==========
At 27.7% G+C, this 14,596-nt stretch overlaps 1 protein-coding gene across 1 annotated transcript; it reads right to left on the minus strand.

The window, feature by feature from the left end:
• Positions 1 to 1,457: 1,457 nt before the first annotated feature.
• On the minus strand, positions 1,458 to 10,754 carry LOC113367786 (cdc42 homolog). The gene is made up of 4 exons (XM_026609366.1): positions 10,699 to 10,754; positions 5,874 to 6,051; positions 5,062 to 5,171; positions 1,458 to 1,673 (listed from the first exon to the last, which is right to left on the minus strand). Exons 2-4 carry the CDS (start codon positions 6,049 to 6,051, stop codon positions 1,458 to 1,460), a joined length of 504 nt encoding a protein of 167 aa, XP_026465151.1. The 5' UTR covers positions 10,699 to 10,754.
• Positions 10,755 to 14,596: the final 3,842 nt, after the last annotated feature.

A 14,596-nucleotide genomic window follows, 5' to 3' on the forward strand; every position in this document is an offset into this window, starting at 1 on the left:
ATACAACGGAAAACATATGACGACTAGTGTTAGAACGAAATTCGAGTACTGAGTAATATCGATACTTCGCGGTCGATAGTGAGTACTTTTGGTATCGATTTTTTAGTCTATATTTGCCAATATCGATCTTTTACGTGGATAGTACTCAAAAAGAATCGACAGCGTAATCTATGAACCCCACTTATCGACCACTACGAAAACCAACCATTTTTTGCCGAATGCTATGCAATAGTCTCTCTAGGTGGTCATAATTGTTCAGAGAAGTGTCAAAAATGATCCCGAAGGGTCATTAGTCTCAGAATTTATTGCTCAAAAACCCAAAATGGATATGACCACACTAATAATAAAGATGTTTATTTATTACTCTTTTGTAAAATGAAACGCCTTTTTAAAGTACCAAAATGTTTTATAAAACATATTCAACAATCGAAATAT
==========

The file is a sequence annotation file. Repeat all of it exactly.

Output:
At 27.7% G+C, this 14,596-nt stretch overlaps 1 protein-coding gene across 1 annotated transcript; it reads right to left on the minus strand.

The window, feature by feature from the left end:
• Positions 1 to 1,457: 1,457 nt before the first annotated feature.
• On the minus strand, positions 1,458 to 10,754 carry LOC113367786 (cdc42 homolog). The gene is made up of 4 exons (XM_026609366.1): positions 10,699 to 10,754; positions 5,874 to 6,051; positions 5,062 to 5,171; positions 1,458 to 1,673 (listed from the first exon to the last, which is right to left on the minus strand). Exons 2-4 carry the CDS (start codon positions 6,049 to 6,051, stop codon positions 1,458 to 1,460), a joined length of 504 nt encoding a protein of 167 aa, XP_026465151.1. The 5' UTR covers positions 10,699 to 10,754.
• Positions 10,755 to 14,596: the final 3,842 nt, after the last annotated feature.

A 14,596-nucleotide genomic window follows, 5' to 3' on the forward strand; every position in this document is an offset into this window, starting at 1 on the left:
ATACAACGGAAAACATATGACGACTAGTGTTAGAACGAAATTCGAGTACTGAGTAATATCGATACTTCGCGGTCGATAGTGAGTACTTTTGGTATCGATTTTTTAGTCTATATTTGCCAATATCGATCTTTTACGTGGATAGTACTCAAAAAGAATCGACAGCGTAATCTATGAACCCCACTTATCGACCACTACGAAAACCAACCATTTTTTGCCGAATGCTATGCAATAGTCTCTCTAGGTGGTCATAATTGTTCAGAGAAGTGTCAAAAATGATCCCGAAGGGTCATTAGTCTCAGAATTTATTGCTCAAAAACCCAAAATGGATATGACCACACTAATAATAAAGATGTTTATTTATTACTCTTTTGTAAAATGAAACGCCTTTTTAAAGTACCAAAATGTTTTATAAAACATATTCAACAATCGAAATAT